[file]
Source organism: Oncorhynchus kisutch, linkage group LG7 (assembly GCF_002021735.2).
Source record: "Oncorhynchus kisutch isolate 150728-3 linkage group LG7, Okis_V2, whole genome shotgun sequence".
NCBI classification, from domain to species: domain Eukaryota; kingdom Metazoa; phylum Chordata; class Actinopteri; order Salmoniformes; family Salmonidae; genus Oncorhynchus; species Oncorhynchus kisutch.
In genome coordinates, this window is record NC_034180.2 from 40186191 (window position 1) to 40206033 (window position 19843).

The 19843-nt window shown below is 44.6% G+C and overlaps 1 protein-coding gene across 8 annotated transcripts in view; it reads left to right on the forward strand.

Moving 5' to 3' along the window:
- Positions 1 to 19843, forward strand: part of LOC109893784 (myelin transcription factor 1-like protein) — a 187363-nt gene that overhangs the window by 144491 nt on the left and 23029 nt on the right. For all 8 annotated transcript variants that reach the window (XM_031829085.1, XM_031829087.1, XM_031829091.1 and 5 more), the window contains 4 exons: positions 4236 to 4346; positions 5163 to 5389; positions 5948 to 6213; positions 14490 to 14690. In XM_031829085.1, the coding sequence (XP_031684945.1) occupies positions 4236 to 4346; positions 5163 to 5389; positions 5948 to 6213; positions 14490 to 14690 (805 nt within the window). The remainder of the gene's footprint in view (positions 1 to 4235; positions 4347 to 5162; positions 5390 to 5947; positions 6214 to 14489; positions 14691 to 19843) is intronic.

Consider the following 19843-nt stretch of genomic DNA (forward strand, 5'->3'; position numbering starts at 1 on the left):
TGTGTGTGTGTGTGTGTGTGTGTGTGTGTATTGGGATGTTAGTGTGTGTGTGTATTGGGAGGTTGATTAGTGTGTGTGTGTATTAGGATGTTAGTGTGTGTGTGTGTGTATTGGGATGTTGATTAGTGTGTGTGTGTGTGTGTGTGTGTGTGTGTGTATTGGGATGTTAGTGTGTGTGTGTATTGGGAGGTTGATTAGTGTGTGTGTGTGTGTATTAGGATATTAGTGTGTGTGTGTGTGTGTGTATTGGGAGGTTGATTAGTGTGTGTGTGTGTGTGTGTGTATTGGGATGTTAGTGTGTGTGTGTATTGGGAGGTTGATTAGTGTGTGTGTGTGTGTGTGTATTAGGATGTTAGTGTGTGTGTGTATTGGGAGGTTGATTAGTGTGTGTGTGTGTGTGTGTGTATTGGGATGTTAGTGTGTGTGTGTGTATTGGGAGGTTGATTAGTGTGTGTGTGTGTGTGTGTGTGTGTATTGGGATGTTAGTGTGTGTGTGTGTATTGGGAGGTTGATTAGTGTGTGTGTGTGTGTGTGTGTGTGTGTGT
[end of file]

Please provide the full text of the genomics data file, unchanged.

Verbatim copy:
Source organism: Oncorhynchus kisutch, linkage group LG7 (assembly GCF_002021735.2).
Source record: "Oncorhynchus kisutch isolate 150728-3 linkage group LG7, Okis_V2, whole genome shotgun sequence".
NCBI classification, from domain to species: domain Eukaryota; kingdom Metazoa; phylum Chordata; class Actinopteri; order Salmoniformes; family Salmonidae; genus Oncorhynchus; species Oncorhynchus kisutch.
In genome coordinates, this window is record NC_034180.2 from 40186191 (window position 1) to 40206033 (window position 19843).

The 19843-nt window shown below is 44.6% G+C and overlaps 1 protein-coding gene across 8 annotated transcripts in view; it reads left to right on the forward strand.

Moving 5' to 3' along the window:
- Positions 1 to 19843, forward strand: part of LOC109893784 (myelin transcription factor 1-like protein) — a 187363-nt gene that overhangs the window by 144491 nt on the left and 23029 nt on the right. For all 8 annotated transcript variants that reach the window (XM_031829085.1, XM_031829087.1, XM_031829091.1 and 5 more), the window contains 4 exons: positions 4236 to 4346; positions 5163 to 5389; positions 5948 to 6213; positions 14490 to 14690. In XM_031829085.1, the coding sequence (XP_031684945.1) occupies positions 4236 to 4346; positions 5163 to 5389; positions 5948 to 6213; positions 14490 to 14690 (805 nt within the window). The remainder of the gene's footprint in view (positions 1 to 4235; positions 4347 to 5162; positions 5390 to 5947; positions 6214 to 14489; positions 14691 to 19843) is intronic.

Consider the following 19843-nt stretch of genomic DNA (forward strand, 5'->3'; position numbering starts at 1 on the left):
TGTGTGTGTGTGTGTGTGTGTGTGTGTGTATTGGGATGTTAGTGTGTGTGTGTATTGGGAGGTTGATTAGTGTGTGTGTGTATTAGGATGTTAGTGTGTGTGTGTGTGTATTGGGATGTTGATTAGTGTGTGTGTGTGTGTGTGTGTGTGTGTGTGTATTGGGATGTTAGTGTGTGTGTGTATTGGGAGGTTGATTAGTGTGTGTGTGTGTGTATTAGGATATTAGTGTGTGTGTGTGTGTGTGTATTGGGAGGTTGATTAGTGTGTGTGTGTGTGTGTGTGTATTGGGATGTTAGTGTGTGTGTGTATTGGGAGGTTGATTAGTGTGTGTGTGTGTGTGTGTATTAGGATGTTAGTGTGTGTGTGTATTGGGAGGTTGATTAGTGTGTGTGTGTGTGTGTGTGTATTGGGATGTTAGTGTGTGTGTGTGTATTGGGAGGTTGATTAGTGTGTGTGTGTGTGTGTGTGTGTGTATTGGGATGTTAGTGTGTGTGTGTGTATTGGGAGGTTGATTAGTGTGTGTGTGTGTGTGTGTGTGTGTGTGT